Mickelsons Masters to Remember

By Rex HoggardApril 12, 2010, 5:57 am

AUGUSTA, Ga. – For five months Tiger Woods begrudgingly dominated the spotlight. On Sunday Phil Mickelson and Augusta National took it back.

Good golf, the pundits claimed, would change a conversation that had lingered on unsavory items for far too long. They were right, but who knew the quality crafting would come byway an off-form lefty with wavering focus between a game that had come so easy to him at the end of 2009 and a wife who needed him.

For five months Woods has been reclusive and reticent. For five months Mickelson has been rusty and routinely, and rightly, distracted.

Turns out all Mickelson needed to get things back on track was Woods and a golf course that feels likes a comfortable sweeter. Alpha, it seems, needs omega to complete the championship cocktail.

The Masters Mickelson staked his claim to with his eagle-eagle-birdie blitz late Saturday afternoon was his long before he began the walk up the steep 18th fairway. By the 16th hole he was three clear of the field, the byproduct of the type of back-nine charge people remember, and he could have played to the crowd and skipped his tee shot across the pond like they do in practice rounds.

He played it straight, played the last three on a warm Sunday afternoon without flaw and had two coveted prizes waiting for him after holing his 8 footer for birdie at the last – a green jacket and a glowing wife, Amy, who has been absent from Tour life since being diagnosed with breast cancer last year.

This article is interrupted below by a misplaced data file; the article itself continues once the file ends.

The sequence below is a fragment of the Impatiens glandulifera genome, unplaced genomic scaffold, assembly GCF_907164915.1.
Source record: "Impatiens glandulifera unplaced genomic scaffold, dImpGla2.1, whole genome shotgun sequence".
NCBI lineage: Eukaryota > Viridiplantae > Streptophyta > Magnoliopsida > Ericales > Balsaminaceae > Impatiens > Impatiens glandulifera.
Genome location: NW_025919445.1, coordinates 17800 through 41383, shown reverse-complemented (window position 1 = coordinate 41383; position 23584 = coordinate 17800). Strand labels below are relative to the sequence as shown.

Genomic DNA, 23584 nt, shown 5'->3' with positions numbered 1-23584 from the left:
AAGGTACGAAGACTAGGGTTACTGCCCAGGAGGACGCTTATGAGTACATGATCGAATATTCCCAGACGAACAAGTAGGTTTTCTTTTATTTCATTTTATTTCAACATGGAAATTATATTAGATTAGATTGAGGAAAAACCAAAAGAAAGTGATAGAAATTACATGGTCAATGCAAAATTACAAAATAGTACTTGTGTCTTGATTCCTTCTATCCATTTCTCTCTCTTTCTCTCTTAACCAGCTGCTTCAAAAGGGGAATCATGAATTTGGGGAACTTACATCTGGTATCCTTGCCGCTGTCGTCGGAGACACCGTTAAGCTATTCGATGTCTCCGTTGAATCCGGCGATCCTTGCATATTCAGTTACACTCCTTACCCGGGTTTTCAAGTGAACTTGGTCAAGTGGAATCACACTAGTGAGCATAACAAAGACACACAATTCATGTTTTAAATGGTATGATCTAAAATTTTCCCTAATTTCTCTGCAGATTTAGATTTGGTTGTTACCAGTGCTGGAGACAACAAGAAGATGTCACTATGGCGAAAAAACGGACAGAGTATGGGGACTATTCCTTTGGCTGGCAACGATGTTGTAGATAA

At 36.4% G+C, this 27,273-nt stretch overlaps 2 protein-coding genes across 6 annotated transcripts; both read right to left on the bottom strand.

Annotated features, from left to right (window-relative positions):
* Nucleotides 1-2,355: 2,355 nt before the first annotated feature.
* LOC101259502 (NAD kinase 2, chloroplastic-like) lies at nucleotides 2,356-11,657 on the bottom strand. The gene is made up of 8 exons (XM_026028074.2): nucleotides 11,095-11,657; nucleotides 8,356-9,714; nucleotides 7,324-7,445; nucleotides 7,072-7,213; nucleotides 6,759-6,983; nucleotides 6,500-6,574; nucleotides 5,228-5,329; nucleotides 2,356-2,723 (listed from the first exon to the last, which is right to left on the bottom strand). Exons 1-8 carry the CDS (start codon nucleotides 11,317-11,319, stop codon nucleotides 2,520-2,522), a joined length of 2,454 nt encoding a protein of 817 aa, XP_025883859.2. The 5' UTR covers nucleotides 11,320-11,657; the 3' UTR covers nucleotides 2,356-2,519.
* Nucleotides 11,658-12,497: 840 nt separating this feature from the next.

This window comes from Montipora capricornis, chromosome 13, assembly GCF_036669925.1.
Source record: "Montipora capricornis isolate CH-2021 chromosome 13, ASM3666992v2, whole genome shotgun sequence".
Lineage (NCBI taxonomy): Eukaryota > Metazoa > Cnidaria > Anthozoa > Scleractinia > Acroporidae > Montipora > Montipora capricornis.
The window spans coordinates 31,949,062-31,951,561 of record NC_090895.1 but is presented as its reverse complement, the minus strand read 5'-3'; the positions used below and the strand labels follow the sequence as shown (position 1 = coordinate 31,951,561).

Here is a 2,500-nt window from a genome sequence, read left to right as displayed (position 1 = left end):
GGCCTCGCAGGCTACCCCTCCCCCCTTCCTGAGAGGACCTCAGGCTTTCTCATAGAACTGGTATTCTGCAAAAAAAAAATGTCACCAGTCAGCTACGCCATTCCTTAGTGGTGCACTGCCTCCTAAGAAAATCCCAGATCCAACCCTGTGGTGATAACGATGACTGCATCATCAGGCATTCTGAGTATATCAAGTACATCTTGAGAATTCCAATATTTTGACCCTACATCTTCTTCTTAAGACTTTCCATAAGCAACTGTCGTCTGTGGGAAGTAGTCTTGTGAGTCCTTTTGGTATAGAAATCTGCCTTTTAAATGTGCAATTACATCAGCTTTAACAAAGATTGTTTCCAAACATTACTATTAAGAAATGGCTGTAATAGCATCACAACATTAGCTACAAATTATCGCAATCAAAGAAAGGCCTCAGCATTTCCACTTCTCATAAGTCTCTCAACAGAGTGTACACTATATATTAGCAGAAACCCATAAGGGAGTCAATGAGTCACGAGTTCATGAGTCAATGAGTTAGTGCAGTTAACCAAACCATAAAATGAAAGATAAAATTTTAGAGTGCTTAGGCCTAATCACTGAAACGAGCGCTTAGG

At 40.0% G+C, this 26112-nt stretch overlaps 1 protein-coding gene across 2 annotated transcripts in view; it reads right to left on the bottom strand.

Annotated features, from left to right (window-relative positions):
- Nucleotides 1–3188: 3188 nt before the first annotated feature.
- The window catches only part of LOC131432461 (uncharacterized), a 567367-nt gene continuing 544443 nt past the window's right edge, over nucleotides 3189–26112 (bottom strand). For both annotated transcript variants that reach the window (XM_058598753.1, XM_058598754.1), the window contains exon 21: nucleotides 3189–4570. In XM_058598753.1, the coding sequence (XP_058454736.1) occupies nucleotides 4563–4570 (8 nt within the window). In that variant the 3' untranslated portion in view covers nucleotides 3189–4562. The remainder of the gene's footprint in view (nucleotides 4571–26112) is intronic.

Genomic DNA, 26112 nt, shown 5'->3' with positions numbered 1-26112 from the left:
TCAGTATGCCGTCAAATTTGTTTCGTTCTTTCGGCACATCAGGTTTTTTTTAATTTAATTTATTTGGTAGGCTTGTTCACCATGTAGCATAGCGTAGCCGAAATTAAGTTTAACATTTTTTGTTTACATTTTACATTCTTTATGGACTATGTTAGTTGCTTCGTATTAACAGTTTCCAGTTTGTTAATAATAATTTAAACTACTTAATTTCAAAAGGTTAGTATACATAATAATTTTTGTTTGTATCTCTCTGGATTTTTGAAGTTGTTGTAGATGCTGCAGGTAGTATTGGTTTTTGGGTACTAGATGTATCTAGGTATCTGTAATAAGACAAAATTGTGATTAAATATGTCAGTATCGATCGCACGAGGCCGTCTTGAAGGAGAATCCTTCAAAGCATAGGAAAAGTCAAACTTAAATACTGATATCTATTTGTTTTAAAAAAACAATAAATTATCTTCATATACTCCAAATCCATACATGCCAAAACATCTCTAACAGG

“My wife has been through a lot this year and it means a lot to share some joy together,” Mickelson said in a broken voice. “She’s been an inspiration to me the last year.”

This week Mickelson gave his better-half plenty to cheer, to say nothing of the Augusta National faithful.

What started with Saturday’s back-nine fireworks came to a head when Mickelson reached the devilish 12th hole. He figured he needed to play famed Amen Corner in even par to keep pace with a leaderboard that turned over with each roar. He did one better, covering the hallowed ground in 2 under on his way to a closing 67, a 16-under 272 total and a three-shot victory.

There has been much made of Mickelson’s on-course evolution, some opining that he’d toned down his high-wire act in recent years, but at Augusta National he was every bit the “Thrill” of old.

At the 18th on Saturday and on the fifth on Sunday, Mickelson flopped and won, beating the odds and gravity and every ounce of reason in caddie Jim Mackay’s body for improbable pars via shots that looked like they may never fall from the sky.

On Sunday at the 13th, he beat the field the old fashion way, with bravado bordering on recklessness. From 207 yards through a 2-foot gap, and against Mackay’s subtle advice, Mickelson rifled a 6-iron from the pine straw to 4 feet. He missed the eagle putt, but his birdie dropped him to 12 under and two clear of a field that was running out of time.

“I tried to talk him out of it, he said no. I went at him again, he said definitely no,” Mackay laughed. “That’s Phil, he simplifies things. Give me the club and get out of the way.”

The powers that be wanted the pines to rattle, Mickelson rattled the pine straw at the 13th and put one arm in his third green jacket. He now owns more Augusta National green than all but three players named Jack, Arnie and Tiger.